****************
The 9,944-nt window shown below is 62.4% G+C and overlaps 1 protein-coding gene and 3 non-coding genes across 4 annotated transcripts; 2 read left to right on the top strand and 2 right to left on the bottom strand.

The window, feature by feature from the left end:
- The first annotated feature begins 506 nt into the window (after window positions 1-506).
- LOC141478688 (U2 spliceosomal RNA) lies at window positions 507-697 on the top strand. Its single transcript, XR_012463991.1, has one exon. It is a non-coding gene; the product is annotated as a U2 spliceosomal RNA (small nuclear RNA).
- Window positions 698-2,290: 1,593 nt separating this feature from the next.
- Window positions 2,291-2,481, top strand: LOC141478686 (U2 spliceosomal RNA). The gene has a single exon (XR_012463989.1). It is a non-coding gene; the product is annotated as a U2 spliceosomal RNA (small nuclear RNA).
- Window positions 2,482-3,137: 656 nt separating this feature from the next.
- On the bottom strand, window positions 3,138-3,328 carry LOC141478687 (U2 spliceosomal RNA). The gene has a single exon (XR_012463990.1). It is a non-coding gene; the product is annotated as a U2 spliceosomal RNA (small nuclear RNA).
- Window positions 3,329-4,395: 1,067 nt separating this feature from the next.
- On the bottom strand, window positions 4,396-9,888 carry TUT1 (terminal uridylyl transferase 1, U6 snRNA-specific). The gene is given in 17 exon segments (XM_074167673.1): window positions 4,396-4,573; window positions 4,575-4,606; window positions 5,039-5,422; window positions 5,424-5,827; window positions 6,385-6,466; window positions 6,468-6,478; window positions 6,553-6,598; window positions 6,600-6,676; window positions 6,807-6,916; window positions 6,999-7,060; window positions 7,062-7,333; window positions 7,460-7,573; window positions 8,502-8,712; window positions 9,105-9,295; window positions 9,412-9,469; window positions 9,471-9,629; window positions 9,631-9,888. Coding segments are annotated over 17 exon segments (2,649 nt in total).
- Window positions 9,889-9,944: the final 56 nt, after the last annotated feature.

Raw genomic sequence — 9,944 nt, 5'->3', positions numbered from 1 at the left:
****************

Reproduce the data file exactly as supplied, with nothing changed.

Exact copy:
The 9,944-nt window shown below is 62.4% G+C and overlaps 1 protein-coding gene and 3 non-coding genes across 4 annotated transcripts; 2 read left to right on the top strand and 2 right to left on the bottom strand.

The window, feature by feature from the left end:
- The first annotated feature begins 506 nt into the window (after window positions 1-506).
- LOC141478688 (U2 spliceosomal RNA) lies at window positions 507-697 on the top strand. Its single transcript, XR_012463991.1, has one exon. It is a non-coding gene; the product is annotated as a U2 spliceosomal RNA (small nuclear RNA).
- Window positions 698-2,290: 1,593 nt separating this feature from the next.
- Window positions 2,291-2,481, top strand: LOC141478686 (U2 spliceosomal RNA). The gene has a single exon (XR_012463989.1). It is a non-coding gene; the product is annotated as a U2 spliceosomal RNA (small nuclear RNA).
- Window positions 2,482-3,137: 656 nt separating this feature from the next.
- On the bottom strand, window positions 3,138-3,328 carry LOC141478687 (U2 spliceosomal RNA). The gene has a single exon (XR_012463990.1). It is a non-coding gene; the product is annotated as a U2 spliceosomal RNA (small nuclear RNA).
- Window positions 3,329-4,395: 1,067 nt separating this feature from the next.
- On the bottom strand, window positions 4,396-9,888 carry TUT1 (terminal uridylyl transferase 1, U6 snRNA-specific). The gene is given in 17 exon segments (XM_074167673.1): window positions 4,396-4,573; window positions 4,575-4,606; window positions 5,039-5,422; window positions 5,424-5,827; window positions 6,385-6,466; window positions 6,468-6,478; window positions 6,553-6,598; window positions 6,600-6,676; window positions 6,807-6,916; window positions 6,999-7,060; window positions 7,062-7,333; window positions 7,460-7,573; window positions 8,502-8,712; window positions 9,105-9,295; window positions 9,412-9,469; window positions 9,471-9,629; window positions 9,631-9,888. Coding segments are annotated over 17 exon segments (2,649 nt in total).
- Window positions 9,889-9,944: the final 56 nt, after the last annotated feature.

Raw genomic sequence — 9,944 nt, 5'->3', positions numbered from 1 at the left: